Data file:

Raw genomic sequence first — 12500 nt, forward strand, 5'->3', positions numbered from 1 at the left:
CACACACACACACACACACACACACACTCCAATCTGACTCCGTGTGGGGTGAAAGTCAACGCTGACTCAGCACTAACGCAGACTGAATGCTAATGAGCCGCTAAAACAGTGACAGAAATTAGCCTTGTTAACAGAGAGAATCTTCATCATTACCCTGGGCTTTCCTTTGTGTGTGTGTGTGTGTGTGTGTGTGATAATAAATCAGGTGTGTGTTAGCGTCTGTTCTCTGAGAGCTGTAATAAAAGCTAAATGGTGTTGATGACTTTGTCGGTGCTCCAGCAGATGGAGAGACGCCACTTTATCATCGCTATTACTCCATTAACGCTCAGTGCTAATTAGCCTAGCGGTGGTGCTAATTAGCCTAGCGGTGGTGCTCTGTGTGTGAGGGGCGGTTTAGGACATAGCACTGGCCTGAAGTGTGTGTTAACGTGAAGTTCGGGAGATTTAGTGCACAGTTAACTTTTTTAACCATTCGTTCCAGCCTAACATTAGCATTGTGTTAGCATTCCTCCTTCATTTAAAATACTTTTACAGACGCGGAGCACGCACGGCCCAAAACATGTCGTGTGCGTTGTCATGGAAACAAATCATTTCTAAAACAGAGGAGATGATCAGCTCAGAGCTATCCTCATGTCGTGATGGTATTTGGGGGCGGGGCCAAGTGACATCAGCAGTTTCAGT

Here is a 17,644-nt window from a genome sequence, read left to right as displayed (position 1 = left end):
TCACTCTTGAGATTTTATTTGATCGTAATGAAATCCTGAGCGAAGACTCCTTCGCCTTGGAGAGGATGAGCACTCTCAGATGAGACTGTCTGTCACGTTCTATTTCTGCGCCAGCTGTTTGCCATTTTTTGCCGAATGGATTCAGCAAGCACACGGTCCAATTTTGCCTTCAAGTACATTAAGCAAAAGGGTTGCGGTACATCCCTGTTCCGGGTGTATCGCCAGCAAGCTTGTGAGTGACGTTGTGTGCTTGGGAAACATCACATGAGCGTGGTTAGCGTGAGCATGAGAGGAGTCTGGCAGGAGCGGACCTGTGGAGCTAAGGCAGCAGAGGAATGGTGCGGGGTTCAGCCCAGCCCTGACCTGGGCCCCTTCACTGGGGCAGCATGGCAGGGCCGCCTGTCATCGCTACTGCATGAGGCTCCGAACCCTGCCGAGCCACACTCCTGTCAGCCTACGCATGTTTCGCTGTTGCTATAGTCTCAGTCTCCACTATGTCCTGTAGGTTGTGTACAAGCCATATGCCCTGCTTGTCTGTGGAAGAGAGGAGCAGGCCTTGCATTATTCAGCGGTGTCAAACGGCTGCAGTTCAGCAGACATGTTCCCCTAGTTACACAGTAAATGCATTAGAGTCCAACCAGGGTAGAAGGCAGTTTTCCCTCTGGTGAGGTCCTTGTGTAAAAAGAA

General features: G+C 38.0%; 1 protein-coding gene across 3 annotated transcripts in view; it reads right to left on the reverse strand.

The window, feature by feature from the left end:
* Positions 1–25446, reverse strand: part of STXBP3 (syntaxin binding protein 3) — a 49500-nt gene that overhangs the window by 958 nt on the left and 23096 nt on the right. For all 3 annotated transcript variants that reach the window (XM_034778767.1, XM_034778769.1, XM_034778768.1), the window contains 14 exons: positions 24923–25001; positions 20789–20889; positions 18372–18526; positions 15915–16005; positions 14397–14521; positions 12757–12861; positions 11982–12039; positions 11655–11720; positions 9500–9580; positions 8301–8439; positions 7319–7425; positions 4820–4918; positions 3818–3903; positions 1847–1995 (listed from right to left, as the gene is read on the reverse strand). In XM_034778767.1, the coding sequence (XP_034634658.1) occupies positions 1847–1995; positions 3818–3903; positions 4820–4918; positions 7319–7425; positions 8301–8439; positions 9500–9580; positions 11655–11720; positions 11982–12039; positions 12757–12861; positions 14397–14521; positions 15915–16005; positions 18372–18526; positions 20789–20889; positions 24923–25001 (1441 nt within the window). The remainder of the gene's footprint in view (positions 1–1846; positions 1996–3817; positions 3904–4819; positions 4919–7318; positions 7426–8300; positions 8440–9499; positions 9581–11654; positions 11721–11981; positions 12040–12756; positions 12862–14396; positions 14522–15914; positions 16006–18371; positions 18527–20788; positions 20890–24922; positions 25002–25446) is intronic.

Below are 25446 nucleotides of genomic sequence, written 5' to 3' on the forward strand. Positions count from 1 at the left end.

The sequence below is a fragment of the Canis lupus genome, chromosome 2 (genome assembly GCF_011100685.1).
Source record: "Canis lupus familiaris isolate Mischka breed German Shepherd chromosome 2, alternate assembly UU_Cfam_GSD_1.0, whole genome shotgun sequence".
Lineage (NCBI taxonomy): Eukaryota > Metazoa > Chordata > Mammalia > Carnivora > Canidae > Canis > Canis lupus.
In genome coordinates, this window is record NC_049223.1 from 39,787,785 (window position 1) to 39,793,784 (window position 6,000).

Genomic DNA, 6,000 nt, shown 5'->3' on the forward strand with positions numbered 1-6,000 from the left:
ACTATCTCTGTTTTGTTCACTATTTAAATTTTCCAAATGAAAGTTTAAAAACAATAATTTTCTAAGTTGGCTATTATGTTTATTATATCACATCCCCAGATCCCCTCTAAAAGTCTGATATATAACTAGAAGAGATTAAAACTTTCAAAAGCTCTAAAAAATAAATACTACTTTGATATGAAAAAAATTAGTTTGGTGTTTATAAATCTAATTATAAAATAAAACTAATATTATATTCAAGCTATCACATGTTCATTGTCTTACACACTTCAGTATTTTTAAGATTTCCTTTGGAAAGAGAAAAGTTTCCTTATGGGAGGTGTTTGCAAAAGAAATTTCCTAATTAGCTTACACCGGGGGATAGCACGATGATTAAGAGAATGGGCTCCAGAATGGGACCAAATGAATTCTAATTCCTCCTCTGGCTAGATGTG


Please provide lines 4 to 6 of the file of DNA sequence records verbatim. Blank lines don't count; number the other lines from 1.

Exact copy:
TCACTCTTGAGATTTTATTTGATCGTAATGAAATCCTGAGCGAAGACTCCTTCGCCTTGGAGAGGATGAGCACTCTCAGATGAGACTGTCTGTCACGTTCTATTTCTGCGCCAGCTGTTTGCCATTTTTTGCCGAATGGATTCAGCAAGCACACGGTCCAATTTTGCCTTCAAGTACATTAAGCAAAAGGGTTGCGGTACATCCCTGTTCCGGGTGTATCGCCAGCAAGCTTGTGAGTGACGTTGTGTGCTTGGGAAACATCACATGAGCGTGGTTAGCGTGAGCATGAGAGGAGTCTGGCAGGAGCGGACCTGTGGAGCTAAGGCAGCAGAGGAATGGTGCGGGGTTCAGCCCAGCCCTGACCTGGGCCCCTTCACTGGGGCAGCATGGCAGGGCCGCCTGTCATCGCTACTGCATGAGGCTCCGAACCCTGCCGAGCCACACTCCTGTCAGCCTACGCATGTTTCGCTGTTGCTATAGTCTCAGTCTCCACTATGTCCTGTAGGTTGTGTACAAGCCATATGCCCTGCTTGTCTGTGGAAGAGAGGAGCAGGCCTTGCATTATTCAGCGGTGTCAAACGGCTGCAGTTCAGCAGACATGTTCCCCTAGTTACACAGTAAATGCATTAGAGTCCAACCAGGGTAGAAGGCAGTTTTCCCTCTGGTGAGGTCCTTGTGTAAAAAGAA

General features: G+C 38.0%; 1 protein-coding gene across 3 annotated transcripts in view; it reads right to left on the reverse strand.

The window, feature by feature from the left end: